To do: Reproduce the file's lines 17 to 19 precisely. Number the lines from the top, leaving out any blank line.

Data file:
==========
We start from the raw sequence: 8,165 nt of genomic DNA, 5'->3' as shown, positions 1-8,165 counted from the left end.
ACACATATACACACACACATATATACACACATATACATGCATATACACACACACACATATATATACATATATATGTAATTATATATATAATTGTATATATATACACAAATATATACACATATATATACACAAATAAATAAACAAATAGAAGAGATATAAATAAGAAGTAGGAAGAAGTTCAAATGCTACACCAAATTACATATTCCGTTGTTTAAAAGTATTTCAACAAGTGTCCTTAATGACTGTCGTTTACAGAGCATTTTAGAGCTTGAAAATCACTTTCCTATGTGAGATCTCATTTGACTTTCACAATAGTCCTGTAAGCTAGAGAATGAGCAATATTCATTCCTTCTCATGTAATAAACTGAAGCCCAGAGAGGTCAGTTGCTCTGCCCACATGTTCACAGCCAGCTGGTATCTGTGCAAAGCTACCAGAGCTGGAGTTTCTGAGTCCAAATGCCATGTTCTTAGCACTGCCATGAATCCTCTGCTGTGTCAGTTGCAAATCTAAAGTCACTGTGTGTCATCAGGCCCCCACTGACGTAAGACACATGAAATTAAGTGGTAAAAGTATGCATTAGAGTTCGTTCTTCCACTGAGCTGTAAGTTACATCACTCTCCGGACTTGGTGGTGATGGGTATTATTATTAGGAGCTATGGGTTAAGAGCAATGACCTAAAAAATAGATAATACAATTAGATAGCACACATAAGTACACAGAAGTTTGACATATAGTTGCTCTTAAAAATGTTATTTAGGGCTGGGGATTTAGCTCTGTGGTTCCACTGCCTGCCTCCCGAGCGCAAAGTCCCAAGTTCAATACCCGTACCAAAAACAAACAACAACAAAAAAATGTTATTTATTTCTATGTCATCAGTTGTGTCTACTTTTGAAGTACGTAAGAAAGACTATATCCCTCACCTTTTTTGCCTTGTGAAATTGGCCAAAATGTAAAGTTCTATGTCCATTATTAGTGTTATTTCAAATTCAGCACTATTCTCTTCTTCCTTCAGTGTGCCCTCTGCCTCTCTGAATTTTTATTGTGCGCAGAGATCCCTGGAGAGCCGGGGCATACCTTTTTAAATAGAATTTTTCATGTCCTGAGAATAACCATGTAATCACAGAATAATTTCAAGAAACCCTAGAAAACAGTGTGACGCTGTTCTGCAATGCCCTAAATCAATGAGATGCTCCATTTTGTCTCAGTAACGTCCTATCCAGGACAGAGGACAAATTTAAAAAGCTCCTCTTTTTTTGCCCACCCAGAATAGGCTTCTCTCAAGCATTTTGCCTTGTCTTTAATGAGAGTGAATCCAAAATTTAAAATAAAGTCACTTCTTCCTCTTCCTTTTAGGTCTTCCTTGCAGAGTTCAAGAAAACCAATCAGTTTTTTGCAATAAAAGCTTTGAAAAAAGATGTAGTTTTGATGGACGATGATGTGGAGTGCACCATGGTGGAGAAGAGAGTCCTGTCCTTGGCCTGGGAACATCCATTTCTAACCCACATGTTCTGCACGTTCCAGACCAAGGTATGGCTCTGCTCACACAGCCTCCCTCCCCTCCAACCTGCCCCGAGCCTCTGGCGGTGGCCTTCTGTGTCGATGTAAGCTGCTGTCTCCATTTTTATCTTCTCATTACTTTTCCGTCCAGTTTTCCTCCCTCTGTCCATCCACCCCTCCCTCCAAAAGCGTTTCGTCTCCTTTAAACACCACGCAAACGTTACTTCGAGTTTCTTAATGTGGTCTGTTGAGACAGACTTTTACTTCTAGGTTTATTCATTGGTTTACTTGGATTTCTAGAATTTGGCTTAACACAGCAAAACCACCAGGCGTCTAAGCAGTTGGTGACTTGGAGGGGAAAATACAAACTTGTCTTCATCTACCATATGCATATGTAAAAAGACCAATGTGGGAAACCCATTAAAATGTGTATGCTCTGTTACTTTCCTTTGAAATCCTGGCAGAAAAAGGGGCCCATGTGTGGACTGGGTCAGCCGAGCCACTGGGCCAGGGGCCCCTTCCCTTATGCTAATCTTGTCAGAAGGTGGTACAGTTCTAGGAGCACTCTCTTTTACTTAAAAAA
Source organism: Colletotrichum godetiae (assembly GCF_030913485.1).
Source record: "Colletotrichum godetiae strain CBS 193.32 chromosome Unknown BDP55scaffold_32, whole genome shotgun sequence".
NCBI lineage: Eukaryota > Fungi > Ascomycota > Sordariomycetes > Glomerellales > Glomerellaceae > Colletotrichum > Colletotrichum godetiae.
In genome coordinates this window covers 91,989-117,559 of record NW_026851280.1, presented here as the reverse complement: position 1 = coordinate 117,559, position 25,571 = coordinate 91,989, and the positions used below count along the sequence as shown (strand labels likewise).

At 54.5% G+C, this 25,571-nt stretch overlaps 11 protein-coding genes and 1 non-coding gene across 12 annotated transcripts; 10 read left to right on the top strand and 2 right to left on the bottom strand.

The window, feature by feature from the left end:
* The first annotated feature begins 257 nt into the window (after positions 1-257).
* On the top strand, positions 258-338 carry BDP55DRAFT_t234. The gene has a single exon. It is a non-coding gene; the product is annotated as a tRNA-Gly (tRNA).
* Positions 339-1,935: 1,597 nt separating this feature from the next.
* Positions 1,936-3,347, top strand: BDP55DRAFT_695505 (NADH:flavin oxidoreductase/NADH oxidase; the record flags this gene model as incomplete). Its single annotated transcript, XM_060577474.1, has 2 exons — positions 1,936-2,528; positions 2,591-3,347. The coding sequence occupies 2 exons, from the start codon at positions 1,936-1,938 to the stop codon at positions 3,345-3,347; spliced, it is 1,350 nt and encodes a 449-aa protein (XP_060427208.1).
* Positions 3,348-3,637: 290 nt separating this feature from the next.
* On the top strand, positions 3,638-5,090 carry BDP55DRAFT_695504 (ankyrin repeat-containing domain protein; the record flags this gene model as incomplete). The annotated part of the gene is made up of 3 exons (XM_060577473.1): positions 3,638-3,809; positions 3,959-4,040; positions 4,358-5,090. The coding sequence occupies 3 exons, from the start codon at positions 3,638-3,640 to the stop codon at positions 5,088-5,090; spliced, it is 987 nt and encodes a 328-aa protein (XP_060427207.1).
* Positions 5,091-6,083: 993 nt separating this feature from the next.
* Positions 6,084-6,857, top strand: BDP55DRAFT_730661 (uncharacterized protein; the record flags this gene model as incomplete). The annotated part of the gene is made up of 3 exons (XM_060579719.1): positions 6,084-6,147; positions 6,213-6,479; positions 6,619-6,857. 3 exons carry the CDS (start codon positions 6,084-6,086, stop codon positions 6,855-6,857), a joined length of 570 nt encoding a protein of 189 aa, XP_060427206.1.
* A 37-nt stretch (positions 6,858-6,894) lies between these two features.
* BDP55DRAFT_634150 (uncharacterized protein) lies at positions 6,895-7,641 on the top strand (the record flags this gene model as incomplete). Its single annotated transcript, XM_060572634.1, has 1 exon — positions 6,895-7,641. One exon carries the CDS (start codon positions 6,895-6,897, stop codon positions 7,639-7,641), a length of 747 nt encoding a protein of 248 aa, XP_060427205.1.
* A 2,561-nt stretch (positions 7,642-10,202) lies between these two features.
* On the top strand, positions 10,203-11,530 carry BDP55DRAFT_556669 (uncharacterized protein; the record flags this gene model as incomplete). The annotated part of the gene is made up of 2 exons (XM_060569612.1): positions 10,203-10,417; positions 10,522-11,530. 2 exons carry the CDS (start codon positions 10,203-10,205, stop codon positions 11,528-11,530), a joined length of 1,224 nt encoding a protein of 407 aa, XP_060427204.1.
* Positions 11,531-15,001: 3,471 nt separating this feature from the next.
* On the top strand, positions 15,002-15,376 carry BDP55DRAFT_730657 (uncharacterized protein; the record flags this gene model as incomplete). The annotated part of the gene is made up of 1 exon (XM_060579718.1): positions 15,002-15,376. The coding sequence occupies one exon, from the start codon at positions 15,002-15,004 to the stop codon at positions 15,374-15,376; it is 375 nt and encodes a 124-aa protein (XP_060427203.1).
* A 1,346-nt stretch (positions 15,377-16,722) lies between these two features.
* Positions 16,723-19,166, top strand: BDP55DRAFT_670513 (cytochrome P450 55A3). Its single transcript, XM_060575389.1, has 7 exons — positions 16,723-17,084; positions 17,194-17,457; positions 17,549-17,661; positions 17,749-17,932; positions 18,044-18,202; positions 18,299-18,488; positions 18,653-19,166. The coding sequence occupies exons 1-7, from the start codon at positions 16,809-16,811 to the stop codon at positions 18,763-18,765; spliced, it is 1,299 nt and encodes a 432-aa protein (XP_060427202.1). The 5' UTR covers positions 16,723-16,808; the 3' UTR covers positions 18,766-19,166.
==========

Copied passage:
* A 37-nt stretch (positions 6,858-6,894) lies between these two features.
* BDP55DRAFT_634150 (uncharacterized protein) lies at positions 6,895-7,641 on the top strand (the record flags this gene model as incomplete). Its single annotated transcript, XM_060572634.1, has 1 exon — positions 6,895-7,641. One exon carries the CDS (start codon positions 6,895-6,897, stop codon positions 7,639-7,641), a length of 747 nt encoding a protein of 248 aa, XP_060427205.1.
* A 2,561-nt stretch (positions 7,642-10,202) lies between these two features.